California Passes “Building Homes and Jobs Act” to Combat Affordable Housing Crisis

California is currently facing a serious shortage of affordable housing. The housing crunch is impacting individuals and businesses in all parts of the state. Businesses are having trouble attracting and retaining employees and individuals face longer commute times and overcrowding, among a host of other issues. To combat the affordable housing crisis, the California Legislature recently passed the Building Homes and Jobs Act. Effective immediately, the Act adds a new section to the Government Code (Section 27388.1) and a new chapter to the Health and Safety Code (Division 31, Part 2, Chapter 2.5).

Effective January 1, 2018, the Act imposes a $75.00 fee for the recording of certain real estate documents like HOA governing documents and collection documents (i.e. CC&Rs, liens, notices of default, etc.) and cannot exceed $225.00 per transaction. The fees generated from the Act will be made available to local governments and the Governor’s Office of Planning and Research through the creation of the Building Homes and Jobs Trust Fund (“Fund”). The Fund will be managed by the California State Treasury.

The following text is directly from the act itself.


SECTION 1. This act shall be known as the Building Homes and Jobs Act.

SEC. 2.

(a) The Legislature finds and declares that having a healthy housing market that provides an adequate supply of homes affordable to Californians at all income levels is critical to the economic prosperity and quality of life in the state.

(b) The Legislature further finds and declares all of the following:

  1. Funding approved by the state’s voters in 2002 and 2006, as of June 2015, has financed the construction, rehabilitation, and preservation of over 14,000 shelter spaces and 245,000 affordable homes. These numbers include thousands of supportive homes for people experiencing homelessness. In addition, these funds have helped tens of thousands of families become or remain homeowners. Nearly all of the voter-approved funding for affordable housing has been awarded.The requirement in the Community Redevelopment Law that redevelopment agencies set aside 20 percent of tax increment for affordable housing generated roughly $1 billion per year. With the elimination of redevelopment agencies, this funding stream has disappeared.
  2. In 2014, the Legislature committed 10 percent of ongoing cap-and-trade funds for affordable housing that reduces greenhouse gas emissions and dedicated $100 million in one-time funding for affordable multifamily and permanent supportive housing. In addition, the people of California thoughtfully approved the repurposing of $600 million in already committed bond funds for the creation of affordable rental and permanent supportive housing for veterans through the passage of Proposition 41.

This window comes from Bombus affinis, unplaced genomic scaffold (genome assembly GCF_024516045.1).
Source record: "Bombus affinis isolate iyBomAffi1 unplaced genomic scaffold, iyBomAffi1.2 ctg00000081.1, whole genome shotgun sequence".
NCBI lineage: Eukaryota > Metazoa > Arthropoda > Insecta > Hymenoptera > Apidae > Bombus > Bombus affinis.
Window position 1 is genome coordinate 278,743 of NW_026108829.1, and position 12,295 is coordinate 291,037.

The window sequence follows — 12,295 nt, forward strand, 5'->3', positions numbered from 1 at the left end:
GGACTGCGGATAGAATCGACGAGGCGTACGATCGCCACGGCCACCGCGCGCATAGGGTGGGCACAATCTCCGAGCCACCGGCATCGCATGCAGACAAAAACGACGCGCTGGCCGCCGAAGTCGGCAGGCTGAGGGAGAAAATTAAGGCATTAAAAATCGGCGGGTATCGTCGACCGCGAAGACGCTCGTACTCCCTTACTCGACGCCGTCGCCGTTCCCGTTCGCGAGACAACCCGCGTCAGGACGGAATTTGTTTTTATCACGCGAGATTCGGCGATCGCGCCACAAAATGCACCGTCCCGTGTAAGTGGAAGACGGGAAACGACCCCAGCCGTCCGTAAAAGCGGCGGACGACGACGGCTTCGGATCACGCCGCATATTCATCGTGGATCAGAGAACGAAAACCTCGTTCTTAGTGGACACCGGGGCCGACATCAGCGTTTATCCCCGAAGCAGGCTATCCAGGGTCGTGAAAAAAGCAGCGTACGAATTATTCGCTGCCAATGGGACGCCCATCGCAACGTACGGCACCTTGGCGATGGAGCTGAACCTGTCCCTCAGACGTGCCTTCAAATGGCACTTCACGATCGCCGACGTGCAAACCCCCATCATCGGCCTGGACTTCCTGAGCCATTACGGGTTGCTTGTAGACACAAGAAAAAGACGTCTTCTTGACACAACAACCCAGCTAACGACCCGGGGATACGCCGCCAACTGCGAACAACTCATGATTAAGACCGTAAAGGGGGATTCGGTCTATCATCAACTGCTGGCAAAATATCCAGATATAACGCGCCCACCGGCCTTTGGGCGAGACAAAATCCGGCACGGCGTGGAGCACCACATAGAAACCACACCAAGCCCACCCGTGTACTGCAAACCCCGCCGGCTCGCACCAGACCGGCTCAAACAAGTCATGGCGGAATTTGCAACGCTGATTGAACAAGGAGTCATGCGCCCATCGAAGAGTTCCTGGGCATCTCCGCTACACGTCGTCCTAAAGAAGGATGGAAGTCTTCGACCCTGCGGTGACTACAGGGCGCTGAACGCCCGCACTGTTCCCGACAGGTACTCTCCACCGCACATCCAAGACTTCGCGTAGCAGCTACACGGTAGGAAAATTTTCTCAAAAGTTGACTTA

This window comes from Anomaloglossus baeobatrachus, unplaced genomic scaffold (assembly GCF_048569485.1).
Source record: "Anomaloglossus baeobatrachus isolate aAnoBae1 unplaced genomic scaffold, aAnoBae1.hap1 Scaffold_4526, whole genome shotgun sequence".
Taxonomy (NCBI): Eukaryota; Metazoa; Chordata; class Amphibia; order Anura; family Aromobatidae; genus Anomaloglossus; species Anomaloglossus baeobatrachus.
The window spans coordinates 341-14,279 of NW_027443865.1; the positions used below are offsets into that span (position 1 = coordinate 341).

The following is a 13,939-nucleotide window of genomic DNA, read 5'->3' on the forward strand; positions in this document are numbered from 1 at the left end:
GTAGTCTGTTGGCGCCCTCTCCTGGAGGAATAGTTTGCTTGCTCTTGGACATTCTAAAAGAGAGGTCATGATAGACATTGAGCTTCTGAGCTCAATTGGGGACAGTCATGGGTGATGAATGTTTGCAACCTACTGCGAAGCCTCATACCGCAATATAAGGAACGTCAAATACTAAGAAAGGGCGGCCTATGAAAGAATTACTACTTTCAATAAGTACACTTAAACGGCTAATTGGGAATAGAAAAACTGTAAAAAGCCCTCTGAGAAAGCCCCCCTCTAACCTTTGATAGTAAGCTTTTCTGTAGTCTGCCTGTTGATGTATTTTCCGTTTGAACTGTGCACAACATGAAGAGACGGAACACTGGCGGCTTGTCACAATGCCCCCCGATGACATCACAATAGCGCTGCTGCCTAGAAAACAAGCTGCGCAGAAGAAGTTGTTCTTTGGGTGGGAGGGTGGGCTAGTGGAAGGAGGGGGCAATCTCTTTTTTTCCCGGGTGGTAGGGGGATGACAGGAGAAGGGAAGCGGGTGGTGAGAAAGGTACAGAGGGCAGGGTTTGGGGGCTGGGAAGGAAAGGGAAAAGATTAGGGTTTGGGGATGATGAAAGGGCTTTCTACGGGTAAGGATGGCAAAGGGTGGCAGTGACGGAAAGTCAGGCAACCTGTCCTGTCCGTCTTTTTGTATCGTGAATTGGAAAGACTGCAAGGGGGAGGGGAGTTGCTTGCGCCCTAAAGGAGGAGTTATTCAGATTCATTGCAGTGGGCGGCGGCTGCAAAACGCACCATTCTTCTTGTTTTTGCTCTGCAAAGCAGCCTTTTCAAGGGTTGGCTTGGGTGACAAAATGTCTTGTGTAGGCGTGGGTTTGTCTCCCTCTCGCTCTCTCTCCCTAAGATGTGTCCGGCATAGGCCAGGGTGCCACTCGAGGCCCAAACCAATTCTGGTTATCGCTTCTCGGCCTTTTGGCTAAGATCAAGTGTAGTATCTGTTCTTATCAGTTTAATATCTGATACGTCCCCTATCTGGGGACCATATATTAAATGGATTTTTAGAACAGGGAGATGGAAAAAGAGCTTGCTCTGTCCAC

3. In 2015, the Legislature approved $2 billion in revenue bonds for the construction and rehabilitation of permanent supportive housing for homeless individuals with mental illness through the “No Place Like Home” initiative and increased funding for the CalWORKs Housing Support Program to $47 million per year. Another $45 million was directed to Emergency Solutions Grants to fund rapid rehousing, outreach, shelters, and homeless prevention and $10 million was provided to reduce homelessness among families who are part of the child welfare system.
  4. Despite these investments, the need for affordable housing in the State of California greatly exceeds the available resources, demonstrated by the Public Policy Institute of California finding that, as of January 2016, 31.5 percent of mortgaged homeowners and 47 percent of all renters are spending more than 35 percent of their household incomes on housing.
  5. California has 12 percent of the United States population, but 20 percent of its homeless population. California has the highest percentage of unsheltered homeless in the nation, with 64 percent of homeless Californians not having shelter. California has 24 percent of the nation’s homeless veterans population and one-third of the nation’s chronically homeless population. California also has the largest population of unaccompanied homeless children and youth, with 28 percent of the national total.

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